Today is the 50th anniversary of the March on Washington. On this very date -- before any of us were born -- in 1963, Dr. Martin Luther King Jr. stood at the Lincoln Memorial and said, “I have a dream.” Many parts of his dream have been realized, but there is still much to do.
Why does the March on Washington matter so much? If we go back to Dr. King's lifetime, America was segregated, especially in the South. There were separate drinking fountains, and African Americans had to sit at the back of the bus and were often denied the right to vote. There were well known instances of African Americans being killed for trying to vote or being killed for interacting with a white person in a way deemed inappropriate. These unjust events (and more) led to the Civil Rights Movement.
The March on Washington got hundreds of thousands of people to come together to say that this kind of treatment was not acceptable. Along with gathering together like-minded people, the March has gone down in history as an iconic event that helped bring about change. Below are ways you can take action on this historic anniversary.
+ Tweet #WhatsYourDream
The Emerging Leaders Commission, Reverend Jesse Jackson and MTV Act have set up a collab to keep Dr. King’s dream alive. You can share your dream with the hashtag #whatsyourdream. You can also visit YourDreamYourPledge.com to learn more and get more involved. Another important hashtag you can use is #mlkdream50.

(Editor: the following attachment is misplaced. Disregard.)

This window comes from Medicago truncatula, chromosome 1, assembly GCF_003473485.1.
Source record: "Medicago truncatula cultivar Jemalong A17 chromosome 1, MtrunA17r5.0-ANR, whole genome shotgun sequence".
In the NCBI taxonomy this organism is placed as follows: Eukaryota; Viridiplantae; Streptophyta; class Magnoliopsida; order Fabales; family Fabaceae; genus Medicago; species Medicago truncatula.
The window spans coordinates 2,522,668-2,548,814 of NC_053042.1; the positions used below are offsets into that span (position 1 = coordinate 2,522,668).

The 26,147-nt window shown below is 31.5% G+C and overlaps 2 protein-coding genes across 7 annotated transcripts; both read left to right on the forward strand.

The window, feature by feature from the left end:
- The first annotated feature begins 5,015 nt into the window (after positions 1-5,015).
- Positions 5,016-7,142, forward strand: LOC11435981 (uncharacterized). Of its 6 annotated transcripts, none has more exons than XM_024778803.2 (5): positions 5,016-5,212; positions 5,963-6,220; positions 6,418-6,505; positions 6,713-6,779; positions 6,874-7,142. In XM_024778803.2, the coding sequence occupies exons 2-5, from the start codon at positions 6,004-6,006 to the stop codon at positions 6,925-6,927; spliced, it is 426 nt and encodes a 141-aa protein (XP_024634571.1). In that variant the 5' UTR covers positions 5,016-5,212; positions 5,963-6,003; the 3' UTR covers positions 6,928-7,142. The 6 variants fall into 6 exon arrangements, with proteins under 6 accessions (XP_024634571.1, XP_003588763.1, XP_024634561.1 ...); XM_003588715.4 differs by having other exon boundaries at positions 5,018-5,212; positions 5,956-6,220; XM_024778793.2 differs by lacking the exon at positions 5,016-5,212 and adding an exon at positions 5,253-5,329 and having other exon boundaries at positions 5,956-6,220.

+ Learn more about Dr. King
Dr. King grew up in a world and culture many of us can’t even fathom. By going to The King Center, you’ll learn just how important this work (and the work of other Civil Rights leaders and supporters) was in making change. It can also give you an idea of change that still needs to occur...and that the only real way to make change is through nonviolent activism!
+ Watch the original "I Have a Dream" speech
If you've never watched the whole “I Have a Dream” speech, how about you check it out now? 50 years ago today, Dr. King said: "I have a dream that my four little children will one day live in a nation where they will not be judged by the color of their skin but by the content of their character." It's one thing to read it, it's another to see it:
+ Support the Voting Rights Act
Congressman John Lewis, who spoke with Dr. King at the March on Washington 50 years ago today, recently told MTV Act about the importance of the Voting Rights Act. The Voting Rights act came about in 1965, and it basically says you can't discriminate against a person and keep them from voting. Recently the Supreme Court made changes to the Act, and many people are upset about it, because it could make it easier to discriminate and keep people from voting again. You can show your support for the Voting Rights Act by asking Congress to support the right to vote.